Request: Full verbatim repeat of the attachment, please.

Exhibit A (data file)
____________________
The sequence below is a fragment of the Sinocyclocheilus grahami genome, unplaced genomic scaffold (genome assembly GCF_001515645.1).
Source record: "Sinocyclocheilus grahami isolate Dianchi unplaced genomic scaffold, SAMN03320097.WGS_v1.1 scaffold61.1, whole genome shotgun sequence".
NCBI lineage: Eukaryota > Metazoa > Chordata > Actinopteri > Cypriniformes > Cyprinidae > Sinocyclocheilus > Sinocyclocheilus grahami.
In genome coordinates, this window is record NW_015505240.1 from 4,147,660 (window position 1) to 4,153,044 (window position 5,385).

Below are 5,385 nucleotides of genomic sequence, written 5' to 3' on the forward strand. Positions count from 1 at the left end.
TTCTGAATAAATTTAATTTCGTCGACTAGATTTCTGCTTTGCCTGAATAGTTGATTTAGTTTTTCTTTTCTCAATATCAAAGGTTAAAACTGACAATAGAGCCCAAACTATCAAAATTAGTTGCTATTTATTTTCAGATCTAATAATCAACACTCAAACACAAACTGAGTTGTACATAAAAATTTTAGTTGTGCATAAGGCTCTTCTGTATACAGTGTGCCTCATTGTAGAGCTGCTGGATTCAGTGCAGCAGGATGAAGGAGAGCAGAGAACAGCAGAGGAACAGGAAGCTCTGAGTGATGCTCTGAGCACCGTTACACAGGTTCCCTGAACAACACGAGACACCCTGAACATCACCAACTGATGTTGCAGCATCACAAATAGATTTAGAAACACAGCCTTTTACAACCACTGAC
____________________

The sequence below is a fragment of the Sinocyclocheilus grahami genome, unplaced genomic scaffold (genome assembly GCF_001515645.1).
Source record: "Sinocyclocheilus grahami isolate Dianchi unplaced genomic scaffold, SAMN03320097.WGS_v1.1 scaffold61.1, whole genome shotgun sequence".
NCBI lineage: Eukaryota > Metazoa > Chordata > Actinopteri > Cypriniformes > Cyprinidae > Sinocyclocheilus > Sinocyclocheilus grahami.
In genome coordinates, this window is record NW_015505240.1 from 4,147,660 (window position 1) to 4,153,044 (window position 5,385).

Below are 5,385 nucleotides of genomic sequence, written 5' to 3' on the forward strand. Positions count from 1 at the left end.
TTCTGAATAAATTTAATTTCGTCGACTAGATTTCTGCTTTGCCTGAATAGTTGATTTAGTTTTTCTTTTCTCAATATCAAAGGTTAAAACTGACAATAGAGCCCAAACTATCAAAATTAGTTGCTATTTATTTTCAGATCTAATAATCAACACTCAAACACAAACTGAGTTGTACATAAAAATTTTAGTTGTGCATAAGGCTCTTCTGTATACAGTGTGCCTCATTGTAGAGCTGCTGGATTCAGTGCAGCAGGATGAAGGAGAGCAGAGAACAGCAGAGGAACAGGAAGCTCTGAGTGATGCTCTGAGCACCGTTACACAGGTTCCCTGAACAACACGAGACACCCTGAACATCACCAACTGATGTTGCAGCATCACAAATAGATTTAGAAACACAGCCTTTTACAACCACTGAC